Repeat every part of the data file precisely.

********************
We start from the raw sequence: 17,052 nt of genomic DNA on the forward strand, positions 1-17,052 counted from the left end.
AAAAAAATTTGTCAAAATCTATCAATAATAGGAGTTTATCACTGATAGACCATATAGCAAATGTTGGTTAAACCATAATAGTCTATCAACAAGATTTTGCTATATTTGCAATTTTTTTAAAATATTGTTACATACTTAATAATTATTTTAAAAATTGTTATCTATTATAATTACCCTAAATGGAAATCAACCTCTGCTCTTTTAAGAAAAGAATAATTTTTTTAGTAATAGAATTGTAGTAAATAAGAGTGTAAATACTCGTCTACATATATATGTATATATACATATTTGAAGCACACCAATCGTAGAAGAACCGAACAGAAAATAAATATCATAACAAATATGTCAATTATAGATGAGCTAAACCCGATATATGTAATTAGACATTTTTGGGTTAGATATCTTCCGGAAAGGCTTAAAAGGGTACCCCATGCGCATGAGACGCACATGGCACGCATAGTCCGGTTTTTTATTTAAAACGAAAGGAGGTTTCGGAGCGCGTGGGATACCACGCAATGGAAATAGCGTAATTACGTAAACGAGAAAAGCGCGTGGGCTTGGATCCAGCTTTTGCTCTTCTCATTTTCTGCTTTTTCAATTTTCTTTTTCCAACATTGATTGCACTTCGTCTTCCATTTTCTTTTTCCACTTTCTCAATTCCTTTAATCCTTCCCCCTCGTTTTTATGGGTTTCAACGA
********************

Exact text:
We start from the raw sequence: 17,052 nt of genomic DNA on the forward strand, positions 1-17,052 counted from the left end.
AAAAAAATTTGTCAAAATCTATCAATAATAGGAGTTTATCACTGATAGACCATATAGCAAATGTTGGTTAAACCATAATAGTCTATCAACAAGATTTTGCTATATTTGCAATTTTTTTAAAATATTGTTACATACTTAATAATTATTTTAAAAATTGTTATCTATTATAATTACCCTAAATGGAAATCAACCTCTGCTCTTTTAAGAAAAGAATAATTTTTTTAGTAATAGAATTGTAGTAAATAAGAGTGTAAATACTCGTCTACATATATATGTATATATACATATTTGAAGCACACCAATCGTAGAAGAACCGAACAGAAAATAAATATCATAACAAATATGTCAATTATAGATGAGCTAAACCCGATATATGTAATTAGACATTTTTGGGTTAGATATCTTCCGGAAAGGCTTAAAAGGGTACCCCATGCGCATGAGACGCACATGGCACGCATAGTCCGGTTTTTTATTTAAAACGAAAGGAGGTTTCGGAGCGCGTGGGATACCACGCAATGGAAATAGCGTAATTACGTAAACGAGAAAAGCGCGTGGGCTTGGATCCAGCTTTTGCTCTTCTCATTTTCTGCTTTTTCAATTTTCTTTTTCCAACATTGATTGCACTTCGTCTTCCATTTTCTTTTTCCACTTTCTCAATTCCTTTAATCCTTCCCCCTCGTTTTTATGGGTTTCAACGA